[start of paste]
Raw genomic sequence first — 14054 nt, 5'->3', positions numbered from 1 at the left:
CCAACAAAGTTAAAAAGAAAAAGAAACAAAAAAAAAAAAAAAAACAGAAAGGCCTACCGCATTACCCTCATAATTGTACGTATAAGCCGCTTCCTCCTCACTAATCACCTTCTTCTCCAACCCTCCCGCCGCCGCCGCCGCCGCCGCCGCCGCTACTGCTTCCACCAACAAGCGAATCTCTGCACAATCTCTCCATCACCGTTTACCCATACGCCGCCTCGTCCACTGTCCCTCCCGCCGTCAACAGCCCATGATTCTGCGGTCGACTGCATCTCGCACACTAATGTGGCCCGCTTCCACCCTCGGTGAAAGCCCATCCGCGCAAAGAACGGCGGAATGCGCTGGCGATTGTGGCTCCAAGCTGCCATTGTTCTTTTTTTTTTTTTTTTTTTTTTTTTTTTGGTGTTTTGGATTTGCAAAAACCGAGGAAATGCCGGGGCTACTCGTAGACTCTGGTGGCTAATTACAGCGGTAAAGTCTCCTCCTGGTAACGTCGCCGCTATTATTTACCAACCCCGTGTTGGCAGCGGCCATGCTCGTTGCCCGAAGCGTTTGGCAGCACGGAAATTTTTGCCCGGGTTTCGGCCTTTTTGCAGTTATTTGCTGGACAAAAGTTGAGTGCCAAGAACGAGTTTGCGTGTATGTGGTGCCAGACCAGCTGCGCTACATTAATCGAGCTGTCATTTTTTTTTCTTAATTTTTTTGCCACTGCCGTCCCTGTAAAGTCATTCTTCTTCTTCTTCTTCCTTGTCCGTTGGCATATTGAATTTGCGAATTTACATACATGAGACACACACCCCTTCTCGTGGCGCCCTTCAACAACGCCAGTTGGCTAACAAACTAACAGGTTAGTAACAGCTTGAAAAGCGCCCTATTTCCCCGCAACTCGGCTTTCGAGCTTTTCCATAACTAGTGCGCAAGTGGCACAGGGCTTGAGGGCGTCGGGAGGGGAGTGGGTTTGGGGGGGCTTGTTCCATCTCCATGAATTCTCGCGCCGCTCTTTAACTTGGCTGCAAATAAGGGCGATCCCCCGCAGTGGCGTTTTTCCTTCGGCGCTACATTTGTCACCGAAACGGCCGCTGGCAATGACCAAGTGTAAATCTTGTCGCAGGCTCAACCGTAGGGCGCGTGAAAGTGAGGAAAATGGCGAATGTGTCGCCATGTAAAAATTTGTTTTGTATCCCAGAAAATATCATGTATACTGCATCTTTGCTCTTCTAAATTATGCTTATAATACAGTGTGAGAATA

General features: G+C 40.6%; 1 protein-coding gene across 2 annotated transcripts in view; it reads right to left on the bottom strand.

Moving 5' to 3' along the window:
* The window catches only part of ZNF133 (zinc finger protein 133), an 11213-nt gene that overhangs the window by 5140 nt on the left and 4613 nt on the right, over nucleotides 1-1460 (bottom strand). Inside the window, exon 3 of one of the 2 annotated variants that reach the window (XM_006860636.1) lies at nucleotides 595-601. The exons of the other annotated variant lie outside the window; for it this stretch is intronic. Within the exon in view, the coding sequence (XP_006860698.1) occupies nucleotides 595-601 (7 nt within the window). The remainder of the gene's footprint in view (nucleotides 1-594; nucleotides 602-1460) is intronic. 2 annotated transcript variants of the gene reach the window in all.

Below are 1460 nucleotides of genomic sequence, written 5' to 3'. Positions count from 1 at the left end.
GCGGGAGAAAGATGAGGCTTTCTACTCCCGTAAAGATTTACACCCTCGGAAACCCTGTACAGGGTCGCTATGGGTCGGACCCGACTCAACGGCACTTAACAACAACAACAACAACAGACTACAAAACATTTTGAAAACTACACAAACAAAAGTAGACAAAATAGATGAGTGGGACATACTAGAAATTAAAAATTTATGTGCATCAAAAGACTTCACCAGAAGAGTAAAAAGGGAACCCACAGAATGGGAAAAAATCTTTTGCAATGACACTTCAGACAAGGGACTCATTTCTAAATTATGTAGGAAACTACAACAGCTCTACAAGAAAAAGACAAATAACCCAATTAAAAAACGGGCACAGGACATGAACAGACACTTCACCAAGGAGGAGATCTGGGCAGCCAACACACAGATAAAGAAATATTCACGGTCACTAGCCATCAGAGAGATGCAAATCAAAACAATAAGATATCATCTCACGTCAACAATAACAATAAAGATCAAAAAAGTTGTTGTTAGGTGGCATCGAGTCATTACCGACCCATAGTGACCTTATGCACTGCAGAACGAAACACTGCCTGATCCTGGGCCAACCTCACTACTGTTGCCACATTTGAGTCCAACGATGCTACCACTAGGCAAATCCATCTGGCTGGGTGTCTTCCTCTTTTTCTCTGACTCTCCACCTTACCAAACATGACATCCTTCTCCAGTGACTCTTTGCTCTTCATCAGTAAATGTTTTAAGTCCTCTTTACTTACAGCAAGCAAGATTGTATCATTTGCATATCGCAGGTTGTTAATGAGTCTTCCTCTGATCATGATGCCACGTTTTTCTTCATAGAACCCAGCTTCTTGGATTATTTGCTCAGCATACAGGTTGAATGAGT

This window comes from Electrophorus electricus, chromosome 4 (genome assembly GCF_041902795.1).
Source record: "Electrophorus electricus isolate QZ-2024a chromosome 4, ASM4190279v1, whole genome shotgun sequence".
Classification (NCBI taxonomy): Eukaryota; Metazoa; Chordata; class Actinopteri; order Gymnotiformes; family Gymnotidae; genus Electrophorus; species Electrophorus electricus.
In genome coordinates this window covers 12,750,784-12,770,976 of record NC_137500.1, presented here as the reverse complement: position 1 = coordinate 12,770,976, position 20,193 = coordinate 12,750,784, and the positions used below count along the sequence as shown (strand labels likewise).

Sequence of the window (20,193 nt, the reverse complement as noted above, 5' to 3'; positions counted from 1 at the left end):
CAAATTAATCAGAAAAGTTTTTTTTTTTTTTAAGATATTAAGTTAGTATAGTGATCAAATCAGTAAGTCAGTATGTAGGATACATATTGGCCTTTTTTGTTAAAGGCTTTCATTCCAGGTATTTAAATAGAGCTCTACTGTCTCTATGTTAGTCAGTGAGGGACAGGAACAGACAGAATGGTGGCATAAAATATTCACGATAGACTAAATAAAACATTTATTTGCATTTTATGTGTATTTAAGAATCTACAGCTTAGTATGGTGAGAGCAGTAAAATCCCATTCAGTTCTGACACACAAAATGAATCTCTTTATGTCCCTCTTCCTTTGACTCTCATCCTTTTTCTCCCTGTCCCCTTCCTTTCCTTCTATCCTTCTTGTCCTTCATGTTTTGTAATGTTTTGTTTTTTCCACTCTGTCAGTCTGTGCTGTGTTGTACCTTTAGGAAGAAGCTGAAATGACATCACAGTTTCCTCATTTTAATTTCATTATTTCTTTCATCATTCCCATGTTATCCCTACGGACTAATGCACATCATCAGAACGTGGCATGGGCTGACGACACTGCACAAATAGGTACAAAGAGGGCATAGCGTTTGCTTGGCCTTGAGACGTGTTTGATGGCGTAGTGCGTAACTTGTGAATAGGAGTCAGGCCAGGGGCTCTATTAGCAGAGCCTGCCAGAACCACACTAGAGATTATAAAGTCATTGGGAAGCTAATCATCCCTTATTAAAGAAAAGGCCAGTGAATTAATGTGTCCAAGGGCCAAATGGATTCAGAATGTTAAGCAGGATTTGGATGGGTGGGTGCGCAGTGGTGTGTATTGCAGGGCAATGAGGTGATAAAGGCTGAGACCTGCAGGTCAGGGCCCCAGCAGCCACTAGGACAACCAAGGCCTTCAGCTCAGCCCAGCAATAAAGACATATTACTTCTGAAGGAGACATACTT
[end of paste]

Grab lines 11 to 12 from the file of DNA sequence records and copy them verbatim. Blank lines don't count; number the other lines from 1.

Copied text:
In genome coordinates this window covers 12,750,784-12,770,976 of record NC_137500.1, presented here as the reverse complement: position 1 = coordinate 12,770,976, position 20,193 = coordinate 12,750,784, and the positions used below count along the sequence as shown (strand labels likewise).

Sequence of the window (20,193 nt, the reverse complement as noted above, 5' to 3'; positions counted from 1 at the left end):